To make a long story short, I got inside, got the house unlocked, and retrieved Laura from the neighbor's house. No more yard work that day. Instead, we drove to her parents' home nearby and had Dr. Mom look at the wound. She declared it "merely a flesh wound", at which point we turned our attention to the broken window. To the Hardware store! After dropping $40 at the Hardware store and waving buh-bye to our window***, we needed to do something more conventional in terms of fun. Laura's parents have a Wii and WiiFit, so we had ourselves a gay ol' time flapping like chickens, rhythmically kung-fu-ing, and doing other weird but ridiculously entertaining "exercises". I love it. I want one! But it seems such a waste to spend the money when nearby family has one for all to enjoy.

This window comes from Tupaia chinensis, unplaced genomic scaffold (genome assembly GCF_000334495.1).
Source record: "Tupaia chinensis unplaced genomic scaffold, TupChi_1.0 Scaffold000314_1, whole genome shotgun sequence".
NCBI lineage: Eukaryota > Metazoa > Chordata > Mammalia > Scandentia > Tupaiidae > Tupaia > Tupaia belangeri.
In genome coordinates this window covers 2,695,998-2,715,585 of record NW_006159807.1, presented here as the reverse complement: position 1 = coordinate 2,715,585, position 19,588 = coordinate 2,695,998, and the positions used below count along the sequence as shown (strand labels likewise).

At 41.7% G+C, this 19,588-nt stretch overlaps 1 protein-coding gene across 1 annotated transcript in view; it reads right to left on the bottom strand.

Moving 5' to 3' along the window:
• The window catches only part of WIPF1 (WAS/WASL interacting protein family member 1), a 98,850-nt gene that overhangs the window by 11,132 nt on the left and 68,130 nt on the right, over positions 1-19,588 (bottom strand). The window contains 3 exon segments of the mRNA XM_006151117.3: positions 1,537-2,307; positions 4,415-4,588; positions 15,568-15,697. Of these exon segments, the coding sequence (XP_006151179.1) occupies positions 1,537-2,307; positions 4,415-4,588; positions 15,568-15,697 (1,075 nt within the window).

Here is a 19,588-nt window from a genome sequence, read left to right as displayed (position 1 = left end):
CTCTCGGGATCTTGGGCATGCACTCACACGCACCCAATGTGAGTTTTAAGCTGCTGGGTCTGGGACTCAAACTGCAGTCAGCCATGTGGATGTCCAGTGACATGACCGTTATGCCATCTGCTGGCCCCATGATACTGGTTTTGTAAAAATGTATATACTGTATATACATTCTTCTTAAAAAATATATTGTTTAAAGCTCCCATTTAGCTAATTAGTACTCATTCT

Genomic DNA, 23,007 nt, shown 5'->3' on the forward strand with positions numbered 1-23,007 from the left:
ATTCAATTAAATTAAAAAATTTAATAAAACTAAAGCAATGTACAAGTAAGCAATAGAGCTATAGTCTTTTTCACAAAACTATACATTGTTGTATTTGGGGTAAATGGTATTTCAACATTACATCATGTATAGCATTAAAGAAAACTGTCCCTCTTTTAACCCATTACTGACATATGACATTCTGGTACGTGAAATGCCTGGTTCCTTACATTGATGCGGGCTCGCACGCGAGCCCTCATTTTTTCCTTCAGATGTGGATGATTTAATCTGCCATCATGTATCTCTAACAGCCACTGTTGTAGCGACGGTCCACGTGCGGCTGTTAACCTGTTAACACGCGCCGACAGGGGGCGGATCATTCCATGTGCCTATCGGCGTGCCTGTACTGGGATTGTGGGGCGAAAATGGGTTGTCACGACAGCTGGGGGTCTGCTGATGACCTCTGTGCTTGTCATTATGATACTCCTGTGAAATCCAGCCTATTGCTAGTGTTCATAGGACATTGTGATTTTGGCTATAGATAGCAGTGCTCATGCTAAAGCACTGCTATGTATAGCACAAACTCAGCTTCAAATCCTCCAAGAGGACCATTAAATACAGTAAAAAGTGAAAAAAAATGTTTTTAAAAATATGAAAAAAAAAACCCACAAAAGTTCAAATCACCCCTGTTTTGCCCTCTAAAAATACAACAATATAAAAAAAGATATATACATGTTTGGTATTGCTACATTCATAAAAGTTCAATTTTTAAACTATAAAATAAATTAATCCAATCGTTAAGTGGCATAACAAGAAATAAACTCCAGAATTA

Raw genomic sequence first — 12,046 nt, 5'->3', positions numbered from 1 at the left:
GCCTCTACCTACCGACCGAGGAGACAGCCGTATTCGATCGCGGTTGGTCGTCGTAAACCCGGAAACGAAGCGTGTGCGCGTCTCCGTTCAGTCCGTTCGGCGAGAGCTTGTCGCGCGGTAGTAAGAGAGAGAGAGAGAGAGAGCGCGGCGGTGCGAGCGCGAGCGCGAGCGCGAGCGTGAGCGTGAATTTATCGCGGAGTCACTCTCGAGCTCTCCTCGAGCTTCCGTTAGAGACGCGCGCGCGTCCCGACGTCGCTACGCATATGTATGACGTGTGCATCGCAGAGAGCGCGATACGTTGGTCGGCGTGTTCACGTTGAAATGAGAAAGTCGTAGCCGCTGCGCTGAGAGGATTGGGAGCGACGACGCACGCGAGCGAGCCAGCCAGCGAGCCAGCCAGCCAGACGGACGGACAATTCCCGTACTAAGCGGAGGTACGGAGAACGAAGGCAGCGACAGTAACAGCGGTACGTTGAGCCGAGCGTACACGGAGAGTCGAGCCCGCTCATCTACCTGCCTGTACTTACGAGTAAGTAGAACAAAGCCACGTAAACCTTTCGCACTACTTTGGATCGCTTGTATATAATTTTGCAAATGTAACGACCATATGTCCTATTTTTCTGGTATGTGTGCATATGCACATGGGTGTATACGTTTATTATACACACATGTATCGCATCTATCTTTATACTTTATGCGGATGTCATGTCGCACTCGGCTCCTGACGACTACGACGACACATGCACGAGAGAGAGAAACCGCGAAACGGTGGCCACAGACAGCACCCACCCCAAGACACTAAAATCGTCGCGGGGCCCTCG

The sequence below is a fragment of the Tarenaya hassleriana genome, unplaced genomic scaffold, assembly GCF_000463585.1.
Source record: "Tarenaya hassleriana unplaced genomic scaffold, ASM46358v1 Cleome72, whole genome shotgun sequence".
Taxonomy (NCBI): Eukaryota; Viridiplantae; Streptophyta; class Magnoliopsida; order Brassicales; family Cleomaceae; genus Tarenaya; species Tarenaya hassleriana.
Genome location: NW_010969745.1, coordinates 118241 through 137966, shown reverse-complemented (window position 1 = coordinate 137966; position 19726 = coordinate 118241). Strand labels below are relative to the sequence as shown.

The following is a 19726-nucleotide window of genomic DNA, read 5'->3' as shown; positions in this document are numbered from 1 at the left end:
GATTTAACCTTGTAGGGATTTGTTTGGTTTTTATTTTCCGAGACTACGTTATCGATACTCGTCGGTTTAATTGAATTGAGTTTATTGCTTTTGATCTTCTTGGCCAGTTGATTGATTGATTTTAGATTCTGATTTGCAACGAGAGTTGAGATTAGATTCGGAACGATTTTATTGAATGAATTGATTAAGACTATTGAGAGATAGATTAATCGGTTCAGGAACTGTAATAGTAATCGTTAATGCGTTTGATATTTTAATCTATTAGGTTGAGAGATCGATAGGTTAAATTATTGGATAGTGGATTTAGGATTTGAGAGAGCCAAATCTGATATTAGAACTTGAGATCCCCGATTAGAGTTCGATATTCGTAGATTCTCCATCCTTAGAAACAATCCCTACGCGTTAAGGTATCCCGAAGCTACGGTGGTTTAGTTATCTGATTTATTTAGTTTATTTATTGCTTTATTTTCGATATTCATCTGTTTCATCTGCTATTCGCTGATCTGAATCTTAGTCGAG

I did, however, purchase a lock box today. Take that, house!  Try locking us out now!

*No one lost any eyes. The hand wound looked absolutely horrifying though.

**I had some kid adventures back in Junior High that gave me a little experience. 3 that pop readily into mind: one involving my parents' house, one involving a friend's house, and the third involving an abandoned old school in a small town up north. Kids sure do dumb things! Little did I know, I was preparing myself with an important life skill!

***Did you know it takes half a week to get regular, run-of-the-mill glass installed? Sheesh. And $40? Please, it took you all of 10 minutes. And less than one sheet of glass. I suppose it's still better than me spending an hour or two trying to figure it out myself!